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2020 Articles

Back to Basics: Accuracy of Proposed Demonstration and Proper Foundation for Permanency Opinions by Plaintiff’s Expert are Prerequisites to Admissibility By Michael A. Beci & Andrea L. Collins June 2020 In Ackerman v. Yapp, et al., the first district touches on important evidentiary principles pertaining to expert opinion testimony and demonstrative evidence at trial, as well as standards the party offering the evidence must meet for admission of such evidence.
Chicken Dinner Warrants Recusal? Not So Fast! By David W. Inlander & Ronald D. Menna, Jr. March 2020 An analysis of judicial recusal.
Contingent Fees: Success Fee—What Are They? By Patrick M. Kinnally August 2020 A summary and analysis of Grund & Leavitt v. Stephenson, in which a law firm filed a complaint against a former client to recover under a written agreement whereby plaintiff would provide legal representation and services for defendant and defendant would pay plaintiff hourly attorney fees and costs as incurred and, additionally, a “final bill.”
Discovery Sanctions and the Importance of Thorough Preparation of Written Discovery Responses By Deanna L. Litzenburg June 2020 While the process of answering written discovery requests can often be tedious, it is necessary for practitioners to take an active role in preparing responses and facilitating full and complete disclosures from their clients in accordance with the Illinois rules.
A Flaming Flannel Shirt Gets Extinguished by Illinois Premises Liability Precedent By Andrew B. Carroll & Andrea L. Collins June 2020 In Smith v. The Purple Frog, Inc. d/b/a Pottsie’s Place, the apellate court upheld longstanding premises liability precedent concerning open and obvious conditions and an owner’s duty to warn.
A New Rule of Evidence: The Effect of Immigration Status in Illinois Civil Proceedings By Patrick M. Kinnally July 2020 The Illinois General Assembly, following other states, has enacted a new rule of evidence that applies to civil proceedings.
No Notice, No Appeal: The Importance of Preserving Issues for Appeal By Mac R. Cepican & Andrea L. Collins June 2020 The Supreme Court of Illinois recently held in Crim v. Dietrich that the appellate court’s reversal of a judgment and remanding a case for new trial does not require a trial de novo on all claims.
Plaintiff Lacks Capacity to Sue: Is the Judgment Void?: Askew Insurance Group, LLC v. AZM Group, Inc., 2020 IL App (1st) 190179 By Robert Handley June 2020 A summary of Askew Insurance Group, LLC v. AZM Group, Inc., which involved a breach of lease complaint.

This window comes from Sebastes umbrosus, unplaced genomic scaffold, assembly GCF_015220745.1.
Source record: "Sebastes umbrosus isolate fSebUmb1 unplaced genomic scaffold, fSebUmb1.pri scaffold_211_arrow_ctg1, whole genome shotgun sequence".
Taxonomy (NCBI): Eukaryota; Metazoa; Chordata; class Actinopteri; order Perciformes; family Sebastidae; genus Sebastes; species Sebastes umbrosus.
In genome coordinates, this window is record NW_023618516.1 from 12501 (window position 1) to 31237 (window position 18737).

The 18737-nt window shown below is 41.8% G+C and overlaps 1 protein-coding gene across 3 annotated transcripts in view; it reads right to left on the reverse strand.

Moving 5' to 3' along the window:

A Primer: Expert Opinions—IRE 702-705 By Patrick M. Kinnally May 2020 The Illinois Supreme Court has repeatedly warned about the overuse of opinion witnesses.
Regarding Litigants and Facebook By Gary L. Schlesinger July 2020 A look at the issues that arise when judges have litigants or lawyers who appear before them as friends on Facebook.
Restrictive Covenant Rules in the Real World By Joe Souligne August 2020 Although the law regarding restrictive covenants is often considered well settled, such contractual clauses can still lead to many fundamental disagreements as to their enforceability, especially where commercial interests are concerned.
So You Want to Use Social Media Posts as Evidence? By Misty Cygan May 2020 While social media posts are not so different from the more traditional paper evidence, there are unique challenges to getting them into evidence.
Special Interrogatories: Not So Special Anymore By John J. Holevas March 2020 The Illinois General Assembly recently approved extensive revisions to 735 ILCS 5/2-1108 dealing with special interrogatories. These changes will apply to trials commencing on or after January 1, 2020, and may cause litigators to rethink the effectiveness of special interrogatories.
Text Messages and E-mails Sent From a Public Officials’ Personal Account Qualify as Public Records Under FOIA By Misty Cygan & George Bellas September 2020 The appellate court recently affirmed the lower court's order, which found that Chicago's Office of the Mayor and tDepartment of Public Health had failed to perform a reasonable search as required by FOIA because they failed to make inquiries into the personal text messages and e-mails of public officials.
The Unlimited Potential of Limited Scope Engagements By Joe Souligne March 2020 Limited scope engagements, which are an often-overlooked tool, can be advantageous to both lawyers and clients.
A Virtual Pro Bono Opportunity to Help Those in Need By Michael G. Bergmann September 2020 Illinois Free Legal Answers is a virtual legal clinic where low-income Illinoisans can submit a question online to ask a pro bono lawyer for help with a civil legal issue.